A brick and plaster Victorian basement, Moss Side, Manchester, the early
1980s. A trio of skinheads rehearse their song, spitting out the anger and
frustration of a dejected underclass. As Finn, Landry and Swells finish, they
are visited by Gloria, black daughter of the house's owner. She has come to
collect rent. The lads are impatiently awaiting the fourth member, Napper.
Swells is hostile and abusive to Gloria, but when he becomes aggressive, Landry
calms him down. Finn is more polite. But none has the money. Landry suggests
later tonight. Napper arrives, grinning. He chucks the others a can of beer
each, then peels off the rent from a bundle of notes and hands it to Gloria.
Leaving, Gloria meets a man on the stairs. He glares at her, then moves past.
After the man has left to give them time to talk, Napper explains he met him in
a skinhead pub, he is known only as The Man, and he is prepared to offer them a
gig, for money. He claims he's already had £10 advance, with another £30 coming
on the night. Swells is excited; Landry and Finn are suspicious. Finn, convinced
the man is a fascist, is hostile, but under pressure from the others, agrees to
play one song for him. But when Napper goes off to fetch him, he finds him gone.
Dejected, Napper turns on Finn. He is set to leave when the man returns.
They play their song - Sod the Lord, Pass the Ammunition. Finishing, they
fall about laughing, high on their own power. Outside, they hear the sound of
alarms, sirens: there's clearly trouble on the streets. The Man stands at the
other end of the basement, on a cellphone. When he finishes, he explains the
noises - a pub full of skinheads is under siege by a group of blacks. He offers
them the gig - a free skinhead festival, maybe 20,000 people. The deal is £30 on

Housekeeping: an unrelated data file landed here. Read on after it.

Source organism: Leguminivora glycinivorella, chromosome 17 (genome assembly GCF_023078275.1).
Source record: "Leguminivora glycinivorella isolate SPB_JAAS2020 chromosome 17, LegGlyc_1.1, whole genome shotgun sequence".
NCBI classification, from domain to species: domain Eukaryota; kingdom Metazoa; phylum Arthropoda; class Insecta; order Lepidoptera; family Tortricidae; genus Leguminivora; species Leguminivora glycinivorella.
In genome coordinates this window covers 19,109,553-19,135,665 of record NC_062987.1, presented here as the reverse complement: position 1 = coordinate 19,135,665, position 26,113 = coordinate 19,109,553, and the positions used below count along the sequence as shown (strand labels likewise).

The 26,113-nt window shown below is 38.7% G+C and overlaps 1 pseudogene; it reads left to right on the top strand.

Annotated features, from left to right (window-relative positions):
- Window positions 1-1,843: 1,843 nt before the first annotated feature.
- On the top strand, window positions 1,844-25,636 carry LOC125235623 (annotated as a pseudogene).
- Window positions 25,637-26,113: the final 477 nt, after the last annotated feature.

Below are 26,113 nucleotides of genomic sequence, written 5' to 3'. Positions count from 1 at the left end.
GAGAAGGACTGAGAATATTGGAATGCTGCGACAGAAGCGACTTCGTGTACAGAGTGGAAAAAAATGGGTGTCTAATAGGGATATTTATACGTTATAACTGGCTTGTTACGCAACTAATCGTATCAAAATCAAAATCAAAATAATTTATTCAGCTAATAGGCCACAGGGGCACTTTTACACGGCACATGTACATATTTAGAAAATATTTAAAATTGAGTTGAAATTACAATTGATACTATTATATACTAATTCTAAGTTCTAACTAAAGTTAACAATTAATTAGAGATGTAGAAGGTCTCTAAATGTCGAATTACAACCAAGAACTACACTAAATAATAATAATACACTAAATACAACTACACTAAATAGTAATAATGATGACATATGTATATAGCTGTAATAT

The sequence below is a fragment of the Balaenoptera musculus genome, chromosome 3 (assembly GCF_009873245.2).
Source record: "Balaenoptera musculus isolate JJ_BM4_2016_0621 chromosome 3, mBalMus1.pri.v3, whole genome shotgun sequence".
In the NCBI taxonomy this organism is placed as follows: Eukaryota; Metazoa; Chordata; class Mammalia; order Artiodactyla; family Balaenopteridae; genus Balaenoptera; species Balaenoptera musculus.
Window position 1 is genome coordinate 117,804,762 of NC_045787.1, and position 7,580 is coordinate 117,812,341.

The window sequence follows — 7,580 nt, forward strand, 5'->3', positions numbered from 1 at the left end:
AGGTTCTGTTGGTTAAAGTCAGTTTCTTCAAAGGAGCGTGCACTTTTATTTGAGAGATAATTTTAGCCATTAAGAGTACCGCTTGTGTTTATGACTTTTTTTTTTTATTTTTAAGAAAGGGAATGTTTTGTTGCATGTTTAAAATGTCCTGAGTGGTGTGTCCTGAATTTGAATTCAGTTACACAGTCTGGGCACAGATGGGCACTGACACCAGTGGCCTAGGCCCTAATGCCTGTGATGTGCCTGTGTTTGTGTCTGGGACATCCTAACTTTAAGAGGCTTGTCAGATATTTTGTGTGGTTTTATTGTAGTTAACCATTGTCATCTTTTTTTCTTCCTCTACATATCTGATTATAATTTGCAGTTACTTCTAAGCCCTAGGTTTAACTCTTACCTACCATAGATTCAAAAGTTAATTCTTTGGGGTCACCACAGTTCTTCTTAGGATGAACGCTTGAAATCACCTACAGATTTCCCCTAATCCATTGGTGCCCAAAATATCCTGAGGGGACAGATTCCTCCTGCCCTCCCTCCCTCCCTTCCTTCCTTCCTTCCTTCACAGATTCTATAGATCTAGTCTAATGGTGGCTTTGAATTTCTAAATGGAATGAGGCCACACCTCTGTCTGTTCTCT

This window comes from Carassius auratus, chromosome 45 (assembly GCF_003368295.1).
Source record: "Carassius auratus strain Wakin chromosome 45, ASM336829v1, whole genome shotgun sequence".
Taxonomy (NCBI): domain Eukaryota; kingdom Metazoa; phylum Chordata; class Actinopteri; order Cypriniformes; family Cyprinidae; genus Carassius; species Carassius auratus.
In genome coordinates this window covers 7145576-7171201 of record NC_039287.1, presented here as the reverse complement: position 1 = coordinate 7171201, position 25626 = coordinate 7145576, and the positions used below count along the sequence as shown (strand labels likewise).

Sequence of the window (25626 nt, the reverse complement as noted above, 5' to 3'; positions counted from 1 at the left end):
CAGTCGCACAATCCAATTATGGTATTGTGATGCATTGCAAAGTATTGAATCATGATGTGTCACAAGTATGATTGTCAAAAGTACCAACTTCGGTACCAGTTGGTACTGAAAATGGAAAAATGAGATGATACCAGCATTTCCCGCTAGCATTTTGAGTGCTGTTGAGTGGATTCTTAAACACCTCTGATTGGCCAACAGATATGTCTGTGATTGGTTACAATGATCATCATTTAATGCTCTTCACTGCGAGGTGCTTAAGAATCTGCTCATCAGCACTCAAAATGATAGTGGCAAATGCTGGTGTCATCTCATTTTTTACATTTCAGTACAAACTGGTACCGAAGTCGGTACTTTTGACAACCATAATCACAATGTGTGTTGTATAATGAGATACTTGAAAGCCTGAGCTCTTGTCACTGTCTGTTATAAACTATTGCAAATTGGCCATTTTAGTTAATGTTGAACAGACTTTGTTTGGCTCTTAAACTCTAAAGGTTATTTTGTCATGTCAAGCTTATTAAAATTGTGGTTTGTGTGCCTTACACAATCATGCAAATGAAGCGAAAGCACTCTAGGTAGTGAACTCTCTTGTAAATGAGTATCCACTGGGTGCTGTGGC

the night, nothing upfront. The others are excited, but Finn is still
suspicious. He wants to know where The Man is coming from, his politics.
Thinking Finn has taken him for a 'nigger lover', The Man calmly, eloquently,
sets out his philosophy. England, he says, has been taken over by foreigners -
Jews, Arabs, blacks, Asians - at the expense of the white working classes who
built the country with their labour.
Satisfied he has made his point, The Man leaves. With the exception of the
excitable, rather stupid Swells, the group are dejected. Finn has made up his
mind: they won't play the gig. Napper is tense but quiet. Remembering that The
Man said no advance, Swells asks Napper where he got the money for the rent.
Napper explains he mugged an Asian man for his wage packet. Finn gets angry,
calls Napper thick; the two square up, but Landry separates them. Napper leaves
in frustration; Swells follows.
Landry admits the politics is beyond him: he would have played the gig. But
he respects Finn's decision. All the same, he says, something had better happen
soon. He leaves, inviting Finn to join him, but Finn says he'll stay around,
mooch. As Finn tidies up, Gloria returns, to close up. She warns him to take
care if he's going out - a group of Asians, enraged by the mugging of an Asian
man, are looking for skinheads to beat. She is curious about The Man. He tells
her. As Gloria moves to leave, he takes her to a side room, lined with stolen
goods. He begins to don padding, ready for outside, and helps Gloria to do the
same. She asks why he rejected the gig and he tells her about the stories his
grandfather told him of seeing concentration camp victims in the war.
While Gloria waits upstairs, Finn puts an Irish ballad on the cassette player
and begins dismantling the equipment. Then, in a fury, he grabs a guitar and,
using it as a mallet, he trashes all of the gear. Calm again, he puts the final
touches to his protection and heads for the street.